Crown of Horns (2003, Book Nine, Conclusion)
Tall Tales (2010, Stories to be read afterwards)
Bone Handbook (2010, Bonus materials)

Book Nine: Crown of Horns

At the heart of this volume is the story’s resolution. Readers have waited for eight volumes (nine, if they started to read the series after its prequel was published in 2002); they’re eager to find out what happens. And the storytellers oblige.

This volume is action from start-to-stop. And, necessarily, a focal point is the characters’ allegiance. Most interesting (as it has been since the fifth volume when he was introduced), is the amorphous question of Roque Ja’s (or Rock Jaw’s) loyalty.

As here:
“We may not need to worry– Roque Ja is a mountain creature. I don’t think he’ll take sides in a valley conflict.”
“Really. He attacked you and Thorn — sounds like he picked sides to me.”
“He’s also a big cat. You can’t always explain cats.”

And so it goes. What’s impossible to discuss without spoilers is how the story winds its way towards a conclusion, but what’s fair game is to say that it’s satisfying overall.

Of course, there is no perfect conclusion, and no perfect plan, but that’s just as it should be.

“Ooh. I hate this plan. It’s a TERRIBLE plan.”

Well, admittedly, it did sound like a terrible plan. But that’s part of the fun.

Tall Tales (2010)

When I finished Crown of Horns, I set the book aside for a couple of weeks, content not to read another.

I suppose that’s a mark of a good series, one which leaves you satisfied enough at the end that you aren’t yearning for another installment.

I even debated whether I’d bother reading Tall Tales, but then I picked it up and the opening pages pulled me back in. I did, after all, want more.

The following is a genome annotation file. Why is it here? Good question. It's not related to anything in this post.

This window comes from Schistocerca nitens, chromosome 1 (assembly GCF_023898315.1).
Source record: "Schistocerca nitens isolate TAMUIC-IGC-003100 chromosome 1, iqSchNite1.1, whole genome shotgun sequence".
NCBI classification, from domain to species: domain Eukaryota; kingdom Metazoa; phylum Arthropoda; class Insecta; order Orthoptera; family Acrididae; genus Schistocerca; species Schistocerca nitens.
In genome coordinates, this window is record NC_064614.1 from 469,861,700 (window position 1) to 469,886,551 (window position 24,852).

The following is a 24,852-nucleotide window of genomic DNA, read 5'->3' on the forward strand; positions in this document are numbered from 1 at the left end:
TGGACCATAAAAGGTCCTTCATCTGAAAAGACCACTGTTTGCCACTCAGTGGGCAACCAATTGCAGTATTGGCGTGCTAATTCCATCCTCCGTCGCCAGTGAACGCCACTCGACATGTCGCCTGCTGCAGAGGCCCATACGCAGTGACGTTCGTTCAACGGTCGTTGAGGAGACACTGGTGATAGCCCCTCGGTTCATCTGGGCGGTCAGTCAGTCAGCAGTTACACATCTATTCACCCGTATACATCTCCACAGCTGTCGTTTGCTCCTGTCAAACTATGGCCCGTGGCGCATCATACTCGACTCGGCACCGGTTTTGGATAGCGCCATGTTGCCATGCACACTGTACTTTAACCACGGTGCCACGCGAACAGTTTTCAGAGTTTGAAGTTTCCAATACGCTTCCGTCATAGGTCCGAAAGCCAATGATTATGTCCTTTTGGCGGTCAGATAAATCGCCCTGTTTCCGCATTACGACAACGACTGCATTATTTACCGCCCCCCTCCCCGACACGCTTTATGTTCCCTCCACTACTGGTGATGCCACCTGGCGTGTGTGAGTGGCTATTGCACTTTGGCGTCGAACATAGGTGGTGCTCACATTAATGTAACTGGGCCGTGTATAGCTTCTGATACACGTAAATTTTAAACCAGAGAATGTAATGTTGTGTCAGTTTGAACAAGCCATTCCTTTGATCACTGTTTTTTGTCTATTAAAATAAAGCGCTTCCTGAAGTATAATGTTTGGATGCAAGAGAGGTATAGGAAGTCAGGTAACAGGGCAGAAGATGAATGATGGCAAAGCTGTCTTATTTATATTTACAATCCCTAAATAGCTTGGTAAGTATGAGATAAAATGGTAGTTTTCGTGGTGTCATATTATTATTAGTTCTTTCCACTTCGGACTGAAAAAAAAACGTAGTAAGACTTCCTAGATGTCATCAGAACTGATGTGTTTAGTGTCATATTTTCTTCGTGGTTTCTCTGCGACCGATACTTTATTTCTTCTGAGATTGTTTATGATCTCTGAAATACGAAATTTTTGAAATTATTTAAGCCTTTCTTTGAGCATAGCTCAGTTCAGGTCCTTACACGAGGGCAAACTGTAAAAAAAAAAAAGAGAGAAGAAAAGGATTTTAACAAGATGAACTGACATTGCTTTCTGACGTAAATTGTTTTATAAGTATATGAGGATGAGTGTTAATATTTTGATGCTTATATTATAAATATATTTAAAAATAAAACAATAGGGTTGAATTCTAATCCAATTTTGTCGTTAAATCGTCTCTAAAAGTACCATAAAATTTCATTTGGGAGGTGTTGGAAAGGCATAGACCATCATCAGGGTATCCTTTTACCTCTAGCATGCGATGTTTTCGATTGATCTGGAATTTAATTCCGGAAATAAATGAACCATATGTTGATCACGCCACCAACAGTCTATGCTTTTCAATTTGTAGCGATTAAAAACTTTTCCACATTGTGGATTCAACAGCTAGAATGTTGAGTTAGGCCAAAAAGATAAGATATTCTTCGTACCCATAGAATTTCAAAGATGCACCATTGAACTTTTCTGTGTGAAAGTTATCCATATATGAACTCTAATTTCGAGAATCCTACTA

And, besides, I needed to know that there are, in fact, female bones. (More correctly referred to as Lady Bones, in contrast to Gentle Bones.) Well, I wanted to know.

And, as for other matters of gender/sex, it turns out that Gentle Bones can grow scruff on their chins and Lady Bones can wear lipstick. All depends on the bone in question.

For most of this volume, the bone in question is a new one to readers of the series: “I have seen the face of terror and it is the Big Johnson Bone.”  Despite my initial resistance (call it loyalty, call it small-mindedness), I did – finally – warm up to this new bone.

And found myself laughing at unexpected bits (“If it wasn’t for the puking, I’d say that looks like fun!”)…really that’s just not normally my style of humour, but…

And laughing at the irony of the tale-telling (“Being afraid doesn’t run my life — it just offers valuable guidelines. Marching straight into the rat creatures’ cave is idiotic!”)…which is far more likely to provoke a chuckle from me than puke-jokes.

Bone Handbook (2010)

And as far as measuring my commitment to the series, not much goes further than the speed with which I snapped a copy of the handbook off the bookstore shelf.

You see, the library copy would have taken more than a year to arrive (we aren’t the only Bone lovers obviously), and this volume had taken on the feel of a rumour, a highly sought-after volume that we’d never actually seen.

One which the non-Bone-reader in me would have dismissed readily as a moneygrab on the publisher’s part.

But the Bone-reader in me leafed through the pronounced it essential reading. I was the one grabbing…grabbing it right off the shelf.

Having so freshly read the series, the volume summaries and the character lists weren’t as interesting to me as the other material. I absolutely love the Fun Facts. Like read-them-aloud loved them. (“Oh, did you KNOW?!)

And the portions by Jeff Smith, about his writing process, and by Steve Hamaker, who coloured the complete bound series, added another dimension to my enjoyment of the series.

As much as Crown of Horns felt like a fitting end, following up with these new additional volumes only added to my sense of satisfaction. Good stuff.

But now…who’s read Quest for the Spark?